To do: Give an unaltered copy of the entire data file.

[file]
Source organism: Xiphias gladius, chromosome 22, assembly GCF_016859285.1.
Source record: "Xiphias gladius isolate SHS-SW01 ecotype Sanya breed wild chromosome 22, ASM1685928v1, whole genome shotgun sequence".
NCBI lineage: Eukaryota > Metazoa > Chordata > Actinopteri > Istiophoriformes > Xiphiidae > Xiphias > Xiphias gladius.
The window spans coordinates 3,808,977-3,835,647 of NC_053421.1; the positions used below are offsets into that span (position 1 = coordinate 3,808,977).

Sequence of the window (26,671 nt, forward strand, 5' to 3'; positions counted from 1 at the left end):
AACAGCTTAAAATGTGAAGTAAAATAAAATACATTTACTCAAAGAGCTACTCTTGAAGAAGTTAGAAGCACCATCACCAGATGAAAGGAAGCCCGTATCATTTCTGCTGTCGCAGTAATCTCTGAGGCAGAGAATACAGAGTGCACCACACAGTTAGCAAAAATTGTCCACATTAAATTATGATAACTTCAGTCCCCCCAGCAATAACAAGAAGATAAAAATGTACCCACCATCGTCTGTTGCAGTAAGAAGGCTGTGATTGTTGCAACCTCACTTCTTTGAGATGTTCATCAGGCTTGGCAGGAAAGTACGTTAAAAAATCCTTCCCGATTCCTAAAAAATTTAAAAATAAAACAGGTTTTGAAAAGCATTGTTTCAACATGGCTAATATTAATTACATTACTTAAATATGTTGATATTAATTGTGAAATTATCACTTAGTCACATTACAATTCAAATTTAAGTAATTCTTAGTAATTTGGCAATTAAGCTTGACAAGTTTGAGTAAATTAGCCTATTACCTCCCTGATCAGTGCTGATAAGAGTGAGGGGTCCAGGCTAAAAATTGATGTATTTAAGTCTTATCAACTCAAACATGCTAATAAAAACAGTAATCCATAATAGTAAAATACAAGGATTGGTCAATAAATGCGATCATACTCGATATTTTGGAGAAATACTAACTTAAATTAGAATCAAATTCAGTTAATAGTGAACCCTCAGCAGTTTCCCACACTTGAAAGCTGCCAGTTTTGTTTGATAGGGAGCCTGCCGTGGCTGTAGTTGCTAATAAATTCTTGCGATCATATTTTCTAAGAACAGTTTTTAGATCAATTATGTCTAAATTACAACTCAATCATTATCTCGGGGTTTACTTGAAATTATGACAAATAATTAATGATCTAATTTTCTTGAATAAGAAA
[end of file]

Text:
Source organism: Xiphias gladius, chromosome 22, assembly GCF_016859285.1.
Source record: "Xiphias gladius isolate SHS-SW01 ecotype Sanya breed wild chromosome 22, ASM1685928v1, whole genome shotgun sequence".
NCBI lineage: Eukaryota > Metazoa > Chordata > Actinopteri > Istiophoriformes > Xiphiidae > Xiphias > Xiphias gladius.
The window spans coordinates 3,808,977-3,835,647 of NC_053421.1; the positions used below are offsets into that span (position 1 = coordinate 3,808,977).

Sequence of the window (26,671 nt, forward strand, 5' to 3'; positions counted from 1 at the left end):
AACAGCTTAAAATGTGAAGTAAAATAAAATACATTTACTCAAAGAGCTACTCTTGAAGAAGTTAGAAGCACCATCACCAGATGAAAGGAAGCCCGTATCATTTCTGCTGTCGCAGTAATCTCTGAGGCAGAGAATACAGAGTGCACCACACAGTTAGCAAAAATTGTCCACATTAAATTATGATAACTTCAGTCCCCCCAGCAATAACAAGAAGATAAAAATGTACCCACCATCGTCTGTTGCAGTAAGAAGGCTGTGATTGTTGCAACCTCACTTCTTTGAGATGTTCATCAGGCTTGGCAGGAAAGTACGTTAAAAAATCCTTCCCGATTCCTAAAAAATTTAAAAATAAAACAGGTTTTGAAAAGCATTGTTTCAACATGGCTAATATTAATTACATTACTTAAATATGTTGATATTAATTGTGAAATTATCACTTAGTCACATTACAATTCAAATTTAAGTAATTCTTAGTAATTTGGCAATTAAGCTTGACAAGTTTGAGTAAATTAGCCTATTACCTCCCTGATCAGTGCTGATAAGAGTGAGGGGTCCAGGCTAAAAATTGATGTATTTAAGTCTTATCAACTCAAACATGCTAATAAAAACAGTAATCCATAATAGTAAAATACAAGGATTGGTCAATAAATGCGATCATACTCGATATTTTGGAGAAATACTAACTTAAATTAGAATCAAATTCAGTTAATAGTGAACCCTCAGCAGTTTCCCACACTTGAAAGCTGCCAGTTTTGTTTGATAGGGAGCCTGCCGTGGCTGTAGTTGCTAATAAATTCTTGCGATCATATTTTCTAAGAACAGTTTTTAGATCAATTATGTCTAAATTACAACTCAATCATTATCTCGGGGTTTACTTGAAATTATGACAAATAATTAATGATCTAATTTTCTTGAATAAGAAA